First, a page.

Iraq's Army – not ready yet
As US troops draw down, Iraqi forces are taking the lead. Reviews so far are mixed.
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"You have to remember this is a young army, and these were the first instances of our forces taking the lead against the militias, against the Mahdi Army," says Brig. Gen. Mohammed al-Askeri, spokesman for the Iraqi Defense Ministry. "Before, it was always Iraqis following the American lead."Skip to next paragraph
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Still, General Askeri says the military has compiled a list of "mistakes" that the Army will now address. Among them:
•More material support for the soldiers. (That echoes complaints from Iraqi soldiers who said they face militiamen with better weapons than theirs.)
•More training in urban combat.
More attention to assigning units to battles. New units fresh from training often did not perform well, while soldiers with connections to the neighborhoods they were fighting in abandoned their posts in some cases.
The Defense Ministry spokesman says another lesson of the recent fighting is that Iraq needs its own air support capabilities – the US was heavily relied upon for this – and artillery firepower.
Colonel Batschelet in Baghdad is less certain the Iraqis need the kind of air power – helicopter gunships, unmanned drones – the US has been using in these fights.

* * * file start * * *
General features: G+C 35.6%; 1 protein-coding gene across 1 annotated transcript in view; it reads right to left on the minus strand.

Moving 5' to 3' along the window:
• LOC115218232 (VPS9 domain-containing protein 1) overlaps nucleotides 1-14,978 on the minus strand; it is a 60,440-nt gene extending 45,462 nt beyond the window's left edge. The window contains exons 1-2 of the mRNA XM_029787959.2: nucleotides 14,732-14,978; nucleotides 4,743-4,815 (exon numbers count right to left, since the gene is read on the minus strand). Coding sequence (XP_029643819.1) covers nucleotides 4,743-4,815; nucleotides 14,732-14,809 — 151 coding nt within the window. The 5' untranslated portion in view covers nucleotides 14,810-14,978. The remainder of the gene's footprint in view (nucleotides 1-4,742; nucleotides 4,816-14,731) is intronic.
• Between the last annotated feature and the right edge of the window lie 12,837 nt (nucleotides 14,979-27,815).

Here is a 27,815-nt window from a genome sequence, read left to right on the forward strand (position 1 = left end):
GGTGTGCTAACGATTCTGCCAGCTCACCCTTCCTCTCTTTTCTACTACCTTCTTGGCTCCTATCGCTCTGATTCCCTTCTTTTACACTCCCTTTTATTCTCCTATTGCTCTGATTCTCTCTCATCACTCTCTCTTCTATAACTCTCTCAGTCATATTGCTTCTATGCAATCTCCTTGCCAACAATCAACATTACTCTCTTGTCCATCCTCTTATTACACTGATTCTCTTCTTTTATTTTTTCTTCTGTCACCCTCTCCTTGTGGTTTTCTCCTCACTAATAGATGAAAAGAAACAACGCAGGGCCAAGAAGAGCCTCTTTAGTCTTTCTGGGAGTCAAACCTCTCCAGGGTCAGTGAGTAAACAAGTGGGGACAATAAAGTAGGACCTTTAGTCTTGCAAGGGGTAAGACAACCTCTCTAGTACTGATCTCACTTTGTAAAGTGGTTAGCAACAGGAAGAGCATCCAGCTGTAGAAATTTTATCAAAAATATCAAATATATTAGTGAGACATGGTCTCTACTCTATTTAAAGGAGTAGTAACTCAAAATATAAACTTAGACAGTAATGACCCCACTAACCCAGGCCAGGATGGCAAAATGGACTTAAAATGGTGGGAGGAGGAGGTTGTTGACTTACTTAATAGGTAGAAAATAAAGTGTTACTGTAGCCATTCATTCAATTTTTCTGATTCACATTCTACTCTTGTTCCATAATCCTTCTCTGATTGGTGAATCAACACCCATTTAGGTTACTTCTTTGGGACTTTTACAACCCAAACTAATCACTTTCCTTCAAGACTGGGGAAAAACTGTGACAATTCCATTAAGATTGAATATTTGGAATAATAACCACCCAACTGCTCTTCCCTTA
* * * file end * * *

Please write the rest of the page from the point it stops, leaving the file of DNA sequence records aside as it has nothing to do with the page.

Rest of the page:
"Is it a preferred method? Yes. But is it what you need to have to resolve these problems? No," he says. "There are other ways to engage the people who are doing this [fighting]," he adds. "One is to be physically present, and the Iraqi Army is present."
Two Iraqi soldiers who fought in the heaviest of the Sadr City battle just weeks ago say they knew what to do in the fighting. They are from the Army's 1st battalion, with more than four years of experience, but they complain of poorly drawn battle plans, absent commanders, and poor resupply channels – all problems that tell them the Iraqi Army is not yet ready to fight on its own.
"Our order was to reach a gas station and hold it. We entered through a field of IEDs [improvised explosive devices] to get there, but when we took casualties and called our commander to say they needed to be evacuated, he just said we were doing great and he expected to see us on TV," says Sgt. Abu Mustafa. "When we called back to say it was getting worse, his phone was turned off."
Iraqi soldiers outgunned by militias
Sergeant Mustafa (who asked that his real name not be used) says he and the soldiers he was with were armed with Kalashnikovs, while the fighters they confronted had higher-powered rifles and RPGs. "None of our men abandoned the fight, but I feel these are the kinds of problems that influenced the ones who did," he says. "We felt like we had a failing government behind us."
His fellow soldier, Sgt. Ali Hussein, says his biggest problem is that he and his family live in Sadr City – so he is under tremendous pressure to abandon the fighting there on the one hand, he says, while on the other he feels little of the support from the government that could make him feel proud to carry on.
"I believe in this battle to establish the law where now there are criminals, but I feel torn between that and the need to protect my family," Hussein says. "The Americans talk about Iraqis who abandon their posts or go on leave and don't come back, but I believe those problems will go away when the commanders support us and we have the supplies and weapons to do this job."